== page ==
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Experience Teaches Tech Vet: No Pain, No Gain

Bill Levine is confident AXA Financial is emerging from the current business cycle as a more effective and efficient user of technology.

With characteristic understatement, Bill Levine describes the current business environment as "interesting times." Levine, executive vice president and chief information officer of New York-based AXA Financial, Inc. (2001 assets under management of $480.9 billion), notes there is"a tighter focus on core management skills, and, with fewer resources, how to get the most bang for the buck."

"Things were easier a few years ago," he reflects. "You just went out and bought technology. But today, with the implications of software maintenance costs of 20-plus percent, you have to determine what's the true cost of ownership. We're trying to do things faster and cheaper. All of us have old legacy systems that were written in the '70s. How can we get more out of them?"

Levine stresses that, not only are these kinds of challenges not new, they actually will make AXA Financial a stronger, more competitive organization. "We've been through these times before," declares the financial services veteran, who began his career in the aerospace industry. "We've got to go back to basic management skills. Any time you go through something like this, you're better and more efficient."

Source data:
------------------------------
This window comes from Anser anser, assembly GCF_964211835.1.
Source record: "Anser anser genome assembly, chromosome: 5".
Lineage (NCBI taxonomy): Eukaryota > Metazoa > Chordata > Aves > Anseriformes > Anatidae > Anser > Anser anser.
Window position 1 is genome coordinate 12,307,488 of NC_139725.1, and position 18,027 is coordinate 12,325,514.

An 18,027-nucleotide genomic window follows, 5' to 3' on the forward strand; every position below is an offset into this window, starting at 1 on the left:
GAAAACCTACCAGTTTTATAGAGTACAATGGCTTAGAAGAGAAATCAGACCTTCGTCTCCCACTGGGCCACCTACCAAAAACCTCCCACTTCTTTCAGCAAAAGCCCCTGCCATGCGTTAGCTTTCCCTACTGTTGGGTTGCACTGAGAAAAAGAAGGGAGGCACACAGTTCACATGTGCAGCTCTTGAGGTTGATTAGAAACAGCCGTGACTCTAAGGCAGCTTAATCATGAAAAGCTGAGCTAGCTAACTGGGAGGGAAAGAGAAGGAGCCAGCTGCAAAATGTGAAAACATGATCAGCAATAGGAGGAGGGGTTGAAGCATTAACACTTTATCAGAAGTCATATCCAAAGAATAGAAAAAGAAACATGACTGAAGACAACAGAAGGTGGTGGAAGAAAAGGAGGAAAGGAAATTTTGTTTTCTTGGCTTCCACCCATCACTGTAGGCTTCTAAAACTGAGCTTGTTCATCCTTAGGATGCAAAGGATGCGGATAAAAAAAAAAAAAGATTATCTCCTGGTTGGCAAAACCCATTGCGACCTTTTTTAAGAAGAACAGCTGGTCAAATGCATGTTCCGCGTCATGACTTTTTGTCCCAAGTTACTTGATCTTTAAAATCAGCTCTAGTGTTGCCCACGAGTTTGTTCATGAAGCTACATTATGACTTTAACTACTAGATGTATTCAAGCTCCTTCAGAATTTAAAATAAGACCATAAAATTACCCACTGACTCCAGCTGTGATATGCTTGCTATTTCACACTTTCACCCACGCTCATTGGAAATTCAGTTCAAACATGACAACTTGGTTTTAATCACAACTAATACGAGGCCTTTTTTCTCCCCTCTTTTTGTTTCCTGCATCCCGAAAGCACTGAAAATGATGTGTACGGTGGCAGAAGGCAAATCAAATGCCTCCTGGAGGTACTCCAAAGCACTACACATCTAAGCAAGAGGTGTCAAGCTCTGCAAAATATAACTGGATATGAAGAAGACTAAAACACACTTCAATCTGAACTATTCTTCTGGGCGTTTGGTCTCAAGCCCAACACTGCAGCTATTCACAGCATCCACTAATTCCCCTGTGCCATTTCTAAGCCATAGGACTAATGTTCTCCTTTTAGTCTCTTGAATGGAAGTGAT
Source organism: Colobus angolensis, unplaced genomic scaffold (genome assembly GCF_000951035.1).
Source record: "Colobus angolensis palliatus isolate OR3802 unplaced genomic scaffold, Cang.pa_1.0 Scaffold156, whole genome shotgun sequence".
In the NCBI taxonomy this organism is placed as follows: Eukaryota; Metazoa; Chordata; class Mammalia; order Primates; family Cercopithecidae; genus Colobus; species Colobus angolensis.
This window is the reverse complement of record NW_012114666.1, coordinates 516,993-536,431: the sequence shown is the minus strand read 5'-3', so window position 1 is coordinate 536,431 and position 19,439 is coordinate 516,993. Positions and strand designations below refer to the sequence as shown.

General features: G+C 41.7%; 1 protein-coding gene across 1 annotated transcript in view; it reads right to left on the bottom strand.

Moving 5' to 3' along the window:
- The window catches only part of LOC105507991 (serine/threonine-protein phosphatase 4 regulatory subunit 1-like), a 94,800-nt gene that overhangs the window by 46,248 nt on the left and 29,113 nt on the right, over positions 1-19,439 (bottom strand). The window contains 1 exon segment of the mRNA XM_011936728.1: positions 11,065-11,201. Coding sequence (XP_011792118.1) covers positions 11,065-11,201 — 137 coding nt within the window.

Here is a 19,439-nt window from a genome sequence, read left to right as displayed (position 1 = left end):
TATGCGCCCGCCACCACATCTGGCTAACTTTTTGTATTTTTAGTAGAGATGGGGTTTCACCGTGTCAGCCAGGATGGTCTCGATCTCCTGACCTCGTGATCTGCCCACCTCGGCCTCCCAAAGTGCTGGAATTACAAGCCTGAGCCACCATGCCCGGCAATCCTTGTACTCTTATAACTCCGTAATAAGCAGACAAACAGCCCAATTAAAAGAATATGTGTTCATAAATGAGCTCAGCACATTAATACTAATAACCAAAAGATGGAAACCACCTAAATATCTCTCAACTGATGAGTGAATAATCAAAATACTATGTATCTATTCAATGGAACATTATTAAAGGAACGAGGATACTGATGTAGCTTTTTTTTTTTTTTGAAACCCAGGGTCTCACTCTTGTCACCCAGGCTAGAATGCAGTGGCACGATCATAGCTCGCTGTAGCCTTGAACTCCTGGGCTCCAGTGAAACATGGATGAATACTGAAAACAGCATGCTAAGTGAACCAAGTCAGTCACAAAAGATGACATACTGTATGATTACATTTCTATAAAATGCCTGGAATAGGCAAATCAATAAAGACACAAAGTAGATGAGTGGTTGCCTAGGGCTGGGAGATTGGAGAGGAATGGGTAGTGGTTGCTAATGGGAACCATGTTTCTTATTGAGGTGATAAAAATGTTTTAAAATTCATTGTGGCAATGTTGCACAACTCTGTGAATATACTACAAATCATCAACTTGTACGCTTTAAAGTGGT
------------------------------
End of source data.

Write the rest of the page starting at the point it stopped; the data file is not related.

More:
One improvement Levine says the tough times have wrought is a different perspective on buying software and services. "You have to look at the total cost, how expensive it's going to be to hook it into our existing systems. We do more vetting of vendors, to narrow the roster," he reports.

Regaining Control

This also forced AXA to kick a heavy consultant habit. In the past year the carrier cut the number of consultants under contract from 350 to 40. And, even when the economy improves, "we won't go back to the way we were before," Levine says. "We're more efficient, with less money being spent, we're driving more products out. Will we give up control? Probably not—we'll reinvest more in the business."